# Naming unsaturated hydrocarbons

$\ce{CH2=CH-CH=CH-CH2-CH3}$

Is this hexa-1,3-diene or hex-1,3-diene?
And why?
When do you add an extra a and when do you not?

• Ignoring the numbers for a moment. This will probably help you in most exams: You generally never see 2 vowels together. When 2 vowels come together, remove the first one. e.g.: methane + al = methanal (notice that I removed 'e' from the combined word), butane + one = butanone, but, in case of dione because the suffix doesn't start with a vowel, one has to just join the two: butane + dione = butanedione. Thus, in your case, we just have to join the two: hexadiene, there is no need of removing a vowel. – Harshal Gajjar Mar 28 '16 at 18:12

According to the general methodology described in the current version of Nomenclature of Organic Chemistry – IUPAC Recommendations and Preferred Names 2013 (Blue Book), a double bond is expressed by changing the ending ‘ane’ of the name of the corresponding saturated parent structure to ‘ene’.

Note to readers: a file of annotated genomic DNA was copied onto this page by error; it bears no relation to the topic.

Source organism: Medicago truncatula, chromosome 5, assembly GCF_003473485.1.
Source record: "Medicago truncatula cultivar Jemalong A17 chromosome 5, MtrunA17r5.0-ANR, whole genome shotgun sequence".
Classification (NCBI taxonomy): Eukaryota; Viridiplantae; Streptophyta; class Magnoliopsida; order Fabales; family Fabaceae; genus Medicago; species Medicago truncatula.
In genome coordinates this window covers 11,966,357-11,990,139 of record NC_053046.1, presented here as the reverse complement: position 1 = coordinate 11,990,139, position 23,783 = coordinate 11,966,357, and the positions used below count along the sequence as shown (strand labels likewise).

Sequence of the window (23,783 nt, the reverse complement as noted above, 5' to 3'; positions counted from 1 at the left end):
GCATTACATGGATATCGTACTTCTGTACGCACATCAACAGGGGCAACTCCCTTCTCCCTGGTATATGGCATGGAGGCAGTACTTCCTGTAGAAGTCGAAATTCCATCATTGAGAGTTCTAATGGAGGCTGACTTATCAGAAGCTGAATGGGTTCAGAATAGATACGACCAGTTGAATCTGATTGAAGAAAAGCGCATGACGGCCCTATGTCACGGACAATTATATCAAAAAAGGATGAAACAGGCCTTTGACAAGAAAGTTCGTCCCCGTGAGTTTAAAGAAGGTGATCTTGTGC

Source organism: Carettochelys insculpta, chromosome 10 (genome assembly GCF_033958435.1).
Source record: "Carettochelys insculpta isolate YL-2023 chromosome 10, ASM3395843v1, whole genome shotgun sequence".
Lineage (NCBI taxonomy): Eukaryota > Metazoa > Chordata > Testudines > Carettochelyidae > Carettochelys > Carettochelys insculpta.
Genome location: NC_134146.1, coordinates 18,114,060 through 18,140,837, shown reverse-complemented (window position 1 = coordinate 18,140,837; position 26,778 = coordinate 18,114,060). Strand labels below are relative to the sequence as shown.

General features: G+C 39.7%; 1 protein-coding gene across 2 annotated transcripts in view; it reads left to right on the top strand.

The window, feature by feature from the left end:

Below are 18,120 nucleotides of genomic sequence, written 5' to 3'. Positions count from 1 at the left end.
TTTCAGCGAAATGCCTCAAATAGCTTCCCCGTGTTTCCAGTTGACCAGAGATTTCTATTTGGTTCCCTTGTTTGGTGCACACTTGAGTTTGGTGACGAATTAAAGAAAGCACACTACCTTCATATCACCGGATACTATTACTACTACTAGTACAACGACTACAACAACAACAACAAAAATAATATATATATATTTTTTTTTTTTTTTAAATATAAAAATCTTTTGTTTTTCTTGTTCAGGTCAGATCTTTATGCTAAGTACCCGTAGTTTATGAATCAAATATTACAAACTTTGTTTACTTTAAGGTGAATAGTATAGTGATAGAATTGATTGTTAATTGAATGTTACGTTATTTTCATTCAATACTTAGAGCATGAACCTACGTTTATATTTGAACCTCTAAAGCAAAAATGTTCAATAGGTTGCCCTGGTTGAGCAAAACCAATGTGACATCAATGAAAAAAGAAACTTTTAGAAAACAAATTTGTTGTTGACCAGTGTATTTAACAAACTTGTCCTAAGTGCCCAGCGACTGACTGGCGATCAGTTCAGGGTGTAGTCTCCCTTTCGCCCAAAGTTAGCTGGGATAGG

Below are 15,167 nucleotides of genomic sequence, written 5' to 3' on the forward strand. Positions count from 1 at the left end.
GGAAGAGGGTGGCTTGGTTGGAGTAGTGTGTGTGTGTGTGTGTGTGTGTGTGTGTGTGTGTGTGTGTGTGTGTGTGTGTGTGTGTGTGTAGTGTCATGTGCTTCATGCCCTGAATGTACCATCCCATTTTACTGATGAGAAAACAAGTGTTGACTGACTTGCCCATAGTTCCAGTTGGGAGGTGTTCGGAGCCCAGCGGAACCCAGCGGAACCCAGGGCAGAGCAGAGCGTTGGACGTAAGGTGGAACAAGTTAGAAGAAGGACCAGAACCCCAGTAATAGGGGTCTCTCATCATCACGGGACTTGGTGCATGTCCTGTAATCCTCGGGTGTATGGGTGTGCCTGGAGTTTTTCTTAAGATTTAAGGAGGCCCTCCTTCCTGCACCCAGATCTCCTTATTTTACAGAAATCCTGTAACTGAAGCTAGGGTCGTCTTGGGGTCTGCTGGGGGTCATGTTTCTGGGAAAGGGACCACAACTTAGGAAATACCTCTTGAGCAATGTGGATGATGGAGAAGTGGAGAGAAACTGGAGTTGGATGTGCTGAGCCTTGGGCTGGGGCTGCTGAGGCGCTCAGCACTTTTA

P-31.1.1.1 The presence of one or more double or triple bonds in an otherwise saturated parent hydride (…) is denoted by changing the ending ‘ane’ of the name of a saturated parent hydride to ‘ene’ or ‘yne’. (…)

For example, the name ‘hexane’ is changed to ‘hex-1-ene’.

If the compound contains multiple double bonds, a multiplicative prefix is placed before the ending ‘ene’ and the letter ‘a’ is inserted between the root of the name of the parent structure and the multiplicative prefix.

P-31.1.1.2 The multiplying prefixes ‘di’, ‘tri’, etc., are placed before endings denoting unsaturation to indicate the number of multiple bonds of each kind, as required, for example, ‘diene’ and ‘triyne’. For euphonic reasons, when the endings ‘ene’ and ‘yne’ are preceded by a multiplying prefix and a locant the letter ‘a’ is inserted. (…)